He didn’t offer, and I didn’t ask. For details, that is; details about his 13 months in Vietnam during 1965 and ’66. My Old Man never talked about his time in Southeast Asia. Oh, he might say a word here and there, maybe after a handful of 55-cent drafts at Johnny Shafer’s Tavern. But not much. No pictures. No stories. No conversations.
And no trophies—no souvenirs, save one. In a dark corner of the closest, in an olive-drab soft case stenciled with his name—Michael Johnson—rank, I/LT, and serial number, was a rifle.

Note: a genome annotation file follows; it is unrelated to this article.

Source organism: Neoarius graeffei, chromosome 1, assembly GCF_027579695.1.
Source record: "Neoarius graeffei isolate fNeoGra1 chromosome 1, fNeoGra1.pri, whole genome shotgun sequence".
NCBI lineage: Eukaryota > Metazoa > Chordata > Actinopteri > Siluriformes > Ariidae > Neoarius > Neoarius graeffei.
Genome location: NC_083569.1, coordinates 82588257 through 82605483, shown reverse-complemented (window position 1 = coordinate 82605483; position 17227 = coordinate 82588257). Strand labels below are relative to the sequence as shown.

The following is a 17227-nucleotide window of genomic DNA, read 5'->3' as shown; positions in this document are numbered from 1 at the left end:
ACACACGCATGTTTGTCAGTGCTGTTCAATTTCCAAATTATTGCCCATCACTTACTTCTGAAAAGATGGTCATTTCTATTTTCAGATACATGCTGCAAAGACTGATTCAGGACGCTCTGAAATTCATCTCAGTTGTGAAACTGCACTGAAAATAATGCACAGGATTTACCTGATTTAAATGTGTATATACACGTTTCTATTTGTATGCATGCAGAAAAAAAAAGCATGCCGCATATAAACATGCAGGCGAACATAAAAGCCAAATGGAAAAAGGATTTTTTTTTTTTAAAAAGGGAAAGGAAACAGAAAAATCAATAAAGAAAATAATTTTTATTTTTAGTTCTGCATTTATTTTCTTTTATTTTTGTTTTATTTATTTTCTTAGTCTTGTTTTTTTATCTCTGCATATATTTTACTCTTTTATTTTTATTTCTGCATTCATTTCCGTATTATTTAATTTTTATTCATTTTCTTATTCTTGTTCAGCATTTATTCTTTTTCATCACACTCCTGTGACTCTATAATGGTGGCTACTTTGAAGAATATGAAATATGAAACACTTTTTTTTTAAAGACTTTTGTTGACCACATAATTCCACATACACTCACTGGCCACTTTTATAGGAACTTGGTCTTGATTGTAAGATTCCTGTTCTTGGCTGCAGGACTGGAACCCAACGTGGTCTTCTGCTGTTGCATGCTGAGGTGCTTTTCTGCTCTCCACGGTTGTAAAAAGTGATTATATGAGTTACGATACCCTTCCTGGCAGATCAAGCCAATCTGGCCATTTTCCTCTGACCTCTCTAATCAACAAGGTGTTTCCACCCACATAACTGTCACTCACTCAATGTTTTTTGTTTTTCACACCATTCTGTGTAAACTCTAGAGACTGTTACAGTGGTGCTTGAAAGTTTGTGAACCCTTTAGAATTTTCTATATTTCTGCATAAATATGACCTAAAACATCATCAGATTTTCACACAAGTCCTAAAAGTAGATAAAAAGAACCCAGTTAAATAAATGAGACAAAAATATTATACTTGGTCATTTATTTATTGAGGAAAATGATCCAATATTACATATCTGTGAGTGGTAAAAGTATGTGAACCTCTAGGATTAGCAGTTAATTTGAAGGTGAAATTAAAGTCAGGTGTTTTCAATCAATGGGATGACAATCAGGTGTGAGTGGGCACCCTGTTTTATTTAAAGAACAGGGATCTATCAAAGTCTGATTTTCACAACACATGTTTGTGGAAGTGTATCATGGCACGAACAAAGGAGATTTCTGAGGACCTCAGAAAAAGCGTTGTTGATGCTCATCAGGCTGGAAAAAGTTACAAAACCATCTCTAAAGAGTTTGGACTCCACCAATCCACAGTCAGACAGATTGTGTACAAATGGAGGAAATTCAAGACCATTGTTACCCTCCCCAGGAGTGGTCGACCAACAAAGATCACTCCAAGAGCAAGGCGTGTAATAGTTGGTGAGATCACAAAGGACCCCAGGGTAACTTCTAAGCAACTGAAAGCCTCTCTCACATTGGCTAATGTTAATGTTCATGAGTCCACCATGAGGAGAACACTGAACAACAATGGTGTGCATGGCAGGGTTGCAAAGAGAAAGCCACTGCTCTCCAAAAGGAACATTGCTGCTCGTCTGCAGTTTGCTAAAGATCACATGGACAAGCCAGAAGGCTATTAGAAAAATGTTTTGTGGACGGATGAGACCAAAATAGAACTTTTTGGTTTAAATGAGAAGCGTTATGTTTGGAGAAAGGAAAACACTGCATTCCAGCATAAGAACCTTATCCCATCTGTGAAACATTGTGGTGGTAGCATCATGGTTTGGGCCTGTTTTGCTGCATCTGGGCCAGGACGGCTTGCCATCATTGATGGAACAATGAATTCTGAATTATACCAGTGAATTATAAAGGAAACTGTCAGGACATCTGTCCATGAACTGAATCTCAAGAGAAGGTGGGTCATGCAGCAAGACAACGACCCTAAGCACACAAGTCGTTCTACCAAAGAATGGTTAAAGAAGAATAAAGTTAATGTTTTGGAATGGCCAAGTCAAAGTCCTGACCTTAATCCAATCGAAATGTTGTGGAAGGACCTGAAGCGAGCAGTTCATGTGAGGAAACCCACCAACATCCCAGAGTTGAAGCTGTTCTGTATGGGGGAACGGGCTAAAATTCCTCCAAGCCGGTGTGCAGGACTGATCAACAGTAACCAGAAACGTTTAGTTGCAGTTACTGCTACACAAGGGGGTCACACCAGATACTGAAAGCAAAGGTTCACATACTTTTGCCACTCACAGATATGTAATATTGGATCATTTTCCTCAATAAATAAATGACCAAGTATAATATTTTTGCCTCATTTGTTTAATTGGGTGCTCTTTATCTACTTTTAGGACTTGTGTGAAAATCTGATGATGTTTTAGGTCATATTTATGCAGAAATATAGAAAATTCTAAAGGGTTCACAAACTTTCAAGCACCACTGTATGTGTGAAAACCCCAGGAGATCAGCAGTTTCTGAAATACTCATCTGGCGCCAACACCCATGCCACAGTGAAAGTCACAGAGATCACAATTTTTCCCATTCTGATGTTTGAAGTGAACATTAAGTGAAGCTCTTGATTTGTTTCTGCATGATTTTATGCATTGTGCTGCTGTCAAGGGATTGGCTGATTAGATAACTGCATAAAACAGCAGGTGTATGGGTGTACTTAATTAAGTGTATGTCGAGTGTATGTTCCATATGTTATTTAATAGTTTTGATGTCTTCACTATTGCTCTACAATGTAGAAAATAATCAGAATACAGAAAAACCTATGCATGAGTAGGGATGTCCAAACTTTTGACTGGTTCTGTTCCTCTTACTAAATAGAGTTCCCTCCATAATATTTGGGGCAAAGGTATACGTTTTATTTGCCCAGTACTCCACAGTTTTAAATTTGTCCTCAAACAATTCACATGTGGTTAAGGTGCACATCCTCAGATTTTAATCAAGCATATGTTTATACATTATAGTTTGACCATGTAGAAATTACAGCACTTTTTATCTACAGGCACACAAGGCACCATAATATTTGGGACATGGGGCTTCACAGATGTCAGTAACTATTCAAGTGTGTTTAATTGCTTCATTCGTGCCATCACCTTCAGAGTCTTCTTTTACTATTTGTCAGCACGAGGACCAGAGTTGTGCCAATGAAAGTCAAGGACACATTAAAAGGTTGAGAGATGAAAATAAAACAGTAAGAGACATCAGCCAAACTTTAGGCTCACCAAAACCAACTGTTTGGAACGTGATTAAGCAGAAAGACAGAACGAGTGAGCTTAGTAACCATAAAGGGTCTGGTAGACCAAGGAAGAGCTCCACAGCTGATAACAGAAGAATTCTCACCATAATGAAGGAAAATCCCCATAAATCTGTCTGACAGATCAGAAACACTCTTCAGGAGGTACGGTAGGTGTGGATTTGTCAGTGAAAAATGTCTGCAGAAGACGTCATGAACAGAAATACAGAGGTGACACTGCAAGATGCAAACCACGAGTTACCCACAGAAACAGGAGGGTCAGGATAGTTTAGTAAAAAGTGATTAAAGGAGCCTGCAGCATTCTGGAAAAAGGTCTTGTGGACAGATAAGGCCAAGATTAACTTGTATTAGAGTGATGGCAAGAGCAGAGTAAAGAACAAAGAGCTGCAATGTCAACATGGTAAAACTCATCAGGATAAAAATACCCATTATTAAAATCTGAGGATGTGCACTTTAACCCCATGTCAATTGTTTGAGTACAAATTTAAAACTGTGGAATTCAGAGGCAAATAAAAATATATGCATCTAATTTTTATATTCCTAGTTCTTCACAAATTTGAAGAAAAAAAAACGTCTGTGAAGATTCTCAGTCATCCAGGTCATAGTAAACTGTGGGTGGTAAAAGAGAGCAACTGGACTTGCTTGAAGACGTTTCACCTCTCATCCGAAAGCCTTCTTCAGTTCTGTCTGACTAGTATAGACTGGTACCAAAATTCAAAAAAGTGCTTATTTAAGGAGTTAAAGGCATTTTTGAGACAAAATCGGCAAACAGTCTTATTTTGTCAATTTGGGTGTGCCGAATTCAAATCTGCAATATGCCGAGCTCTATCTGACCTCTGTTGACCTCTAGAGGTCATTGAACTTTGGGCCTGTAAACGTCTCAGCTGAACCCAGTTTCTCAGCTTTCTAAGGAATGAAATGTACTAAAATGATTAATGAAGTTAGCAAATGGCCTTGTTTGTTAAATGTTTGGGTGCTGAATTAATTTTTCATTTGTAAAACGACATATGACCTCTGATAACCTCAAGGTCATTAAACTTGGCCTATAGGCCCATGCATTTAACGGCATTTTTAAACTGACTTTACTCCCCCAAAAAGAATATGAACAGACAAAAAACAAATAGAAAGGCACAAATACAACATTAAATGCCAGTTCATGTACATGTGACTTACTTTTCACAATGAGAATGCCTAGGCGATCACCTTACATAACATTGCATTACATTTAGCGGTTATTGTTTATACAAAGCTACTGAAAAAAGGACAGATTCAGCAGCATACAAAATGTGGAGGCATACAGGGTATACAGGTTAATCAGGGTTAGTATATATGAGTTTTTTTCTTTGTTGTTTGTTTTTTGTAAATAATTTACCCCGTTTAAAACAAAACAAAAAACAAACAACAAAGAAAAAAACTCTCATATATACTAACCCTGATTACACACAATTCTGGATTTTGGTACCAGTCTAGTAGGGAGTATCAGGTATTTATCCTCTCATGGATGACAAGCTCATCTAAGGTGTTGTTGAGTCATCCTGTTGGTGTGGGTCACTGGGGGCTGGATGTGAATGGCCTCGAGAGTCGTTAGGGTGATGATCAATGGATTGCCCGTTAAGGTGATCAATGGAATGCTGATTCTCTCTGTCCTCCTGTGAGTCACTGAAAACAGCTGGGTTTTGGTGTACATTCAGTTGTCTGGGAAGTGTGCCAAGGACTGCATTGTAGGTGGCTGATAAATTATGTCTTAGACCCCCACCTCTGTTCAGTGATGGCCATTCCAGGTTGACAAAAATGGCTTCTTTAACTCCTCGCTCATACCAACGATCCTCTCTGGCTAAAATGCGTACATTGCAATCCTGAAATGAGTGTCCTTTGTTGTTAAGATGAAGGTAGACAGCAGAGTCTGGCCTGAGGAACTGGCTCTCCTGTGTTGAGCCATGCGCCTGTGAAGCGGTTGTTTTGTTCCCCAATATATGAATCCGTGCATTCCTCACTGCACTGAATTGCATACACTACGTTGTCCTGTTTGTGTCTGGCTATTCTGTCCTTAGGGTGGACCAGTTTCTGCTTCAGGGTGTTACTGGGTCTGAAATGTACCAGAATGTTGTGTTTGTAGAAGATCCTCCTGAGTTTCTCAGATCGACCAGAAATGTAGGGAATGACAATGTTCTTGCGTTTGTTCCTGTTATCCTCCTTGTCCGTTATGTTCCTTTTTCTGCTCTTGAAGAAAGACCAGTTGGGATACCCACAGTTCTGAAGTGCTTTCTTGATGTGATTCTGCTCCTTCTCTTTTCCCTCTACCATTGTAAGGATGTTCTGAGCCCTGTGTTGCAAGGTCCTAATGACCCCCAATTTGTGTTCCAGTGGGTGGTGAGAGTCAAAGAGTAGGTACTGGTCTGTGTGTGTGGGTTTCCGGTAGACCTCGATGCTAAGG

It wasn't something one would necessarily associate with the Vietnam Conflict; at least not based on what was being televised on the networks each evening back at home. This was a Mauser Model 98; German in origin. The rifle itself was a mystery. For me, when I was still in my teens, it was a matter of how.
How did it get to this sleepy little village in northeast Ohio? What was a WWII-era German rifle doing in Vietnam in the first place? For the Old Man, the question then, as it is today, centered more on what. What was the Mauser doing in a cave in Southeast Asia? But I’m getting ahead of myself.